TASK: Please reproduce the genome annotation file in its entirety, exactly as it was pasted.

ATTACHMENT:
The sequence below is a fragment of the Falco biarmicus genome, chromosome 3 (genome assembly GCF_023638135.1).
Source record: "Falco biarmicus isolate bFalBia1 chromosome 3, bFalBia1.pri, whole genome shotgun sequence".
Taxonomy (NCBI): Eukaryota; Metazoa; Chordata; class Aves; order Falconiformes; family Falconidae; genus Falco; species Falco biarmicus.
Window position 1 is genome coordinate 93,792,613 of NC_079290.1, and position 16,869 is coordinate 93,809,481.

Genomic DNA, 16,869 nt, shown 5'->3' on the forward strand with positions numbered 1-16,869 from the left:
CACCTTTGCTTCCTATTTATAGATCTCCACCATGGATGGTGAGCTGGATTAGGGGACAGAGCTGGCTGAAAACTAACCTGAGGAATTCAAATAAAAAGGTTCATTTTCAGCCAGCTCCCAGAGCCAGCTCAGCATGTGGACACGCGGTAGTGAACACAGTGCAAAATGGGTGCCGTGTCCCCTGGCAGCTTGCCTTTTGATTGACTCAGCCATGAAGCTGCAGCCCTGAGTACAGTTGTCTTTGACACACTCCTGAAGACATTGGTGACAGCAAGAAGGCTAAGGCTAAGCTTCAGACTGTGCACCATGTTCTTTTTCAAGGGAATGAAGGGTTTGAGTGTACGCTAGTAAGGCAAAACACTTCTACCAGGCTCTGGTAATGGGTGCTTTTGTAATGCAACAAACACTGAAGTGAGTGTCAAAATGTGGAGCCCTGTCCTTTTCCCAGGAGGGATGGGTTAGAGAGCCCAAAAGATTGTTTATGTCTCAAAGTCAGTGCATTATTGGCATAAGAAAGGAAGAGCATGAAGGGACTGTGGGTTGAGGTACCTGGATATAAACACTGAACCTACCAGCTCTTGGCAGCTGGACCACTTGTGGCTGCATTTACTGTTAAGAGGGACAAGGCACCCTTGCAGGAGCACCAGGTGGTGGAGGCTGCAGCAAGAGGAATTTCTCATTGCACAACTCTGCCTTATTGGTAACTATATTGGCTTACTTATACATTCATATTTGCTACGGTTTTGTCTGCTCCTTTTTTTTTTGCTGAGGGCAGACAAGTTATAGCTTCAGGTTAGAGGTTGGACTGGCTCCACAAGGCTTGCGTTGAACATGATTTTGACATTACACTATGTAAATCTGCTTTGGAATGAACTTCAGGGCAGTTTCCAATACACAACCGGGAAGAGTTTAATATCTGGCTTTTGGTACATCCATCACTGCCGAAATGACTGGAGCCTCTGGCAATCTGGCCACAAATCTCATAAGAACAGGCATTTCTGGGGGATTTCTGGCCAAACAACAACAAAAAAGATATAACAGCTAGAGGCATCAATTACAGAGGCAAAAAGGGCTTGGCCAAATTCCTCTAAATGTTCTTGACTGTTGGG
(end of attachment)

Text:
The sequence below is a fragment of the Falco biarmicus genome, chromosome 3 (genome assembly GCF_023638135.1).
Source record: "Falco biarmicus isolate bFalBia1 chromosome 3, bFalBia1.pri, whole genome shotgun sequence".
Taxonomy (NCBI): Eukaryota; Metazoa; Chordata; class Aves; order Falconiformes; family Falconidae; genus Falco; species Falco biarmicus.
Window position 1 is genome coordinate 93,792,613 of NC_079290.1, and position 16,869 is coordinate 93,809,481.

Genomic DNA, 16,869 nt, shown 5'->3' on the forward strand with positions numbered 1-16,869 from the left:
CACCTTTGCTTCCTATTTATAGATCTCCACCATGGATGGTGAGCTGGATTAGGGGACAGAGCTGGCTGAAAACTAACCTGAGGAATTCAAATAAAAAGGTTCATTTTCAGCCAGCTCCCAGAGCCAGCTCAGCATGTGGACACGCGGTAGTGAACACAGTGCAAAATGGGTGCCGTGTCCCCTGGCAGCTTGCCTTTTGATTGACTCAGCCATGAAGCTGCAGCCCTGAGTACAGTTGTCTTTGACACACTCCTGAAGACATTGGTGACAGCAAGAAGGCTAAGGCTAAGCTTCAGACTGTGCACCATGTTCTTTTTCAAGGGAATGAAGGGTTTGAGTGTACGCTAGTAAGGCAAAACACTTCTACCAGGCTCTGGTAATGGGTGCTTTTGTAATGCAACAAACACTGAAGTGAGTGTCAAAATGTGGAGCCCTGTCCTTTTCCCAGGAGGGATGGGTTAGAGAGCCCAAAAGATTGTTTATGTCTCAAAGTCAGTGCATTATTGGCATAAGAAAGGAAGAGCATGAAGGGACTGTGGGTTGAGGTACCTGGATATAAACACTGAACCTACCAGCTCTTGGCAGCTGGACCACTTGTGGCTGCATTTACTGTTAAGAGGGACAAGGCACCCTTGCAGGAGCACCAGGTGGTGGAGGCTGCAGCAAGAGGAATTTCTCATTGCACAACTCTGCCTTATTGGTAACTATATTGGCTTACTTATACATTCATATTTGCTACGGTTTTGTCTGCTCCTTTTTTTTTTGCTGAGGGCAGACAAGTTATAGCTTCAGGTTAGAGGTTGGACTGGCTCCACAAGGCTTGCGTTGAACATGATTTTGACATTACACTATGTAAATCTGCTTTGGAATGAACTTCAGGGCAGTTTCCAATACACAACCGGGAAGAGTTTAATATCTGGCTTTTGGTACATCCATCACTGCCGAAATGACTGGAGCCTCTGGCAATCTGGCCACAAATCTCATAAGAACAGGCATTTCTGGGGGATTTCTGGCCAAACAACAACAAAAAAGATATAACAGCTAGAGGCATCAATTACAGAGGCAAAAAGGGCTTGGCCAAATTCCTCTAAATGTTCTTGACTGTTGGG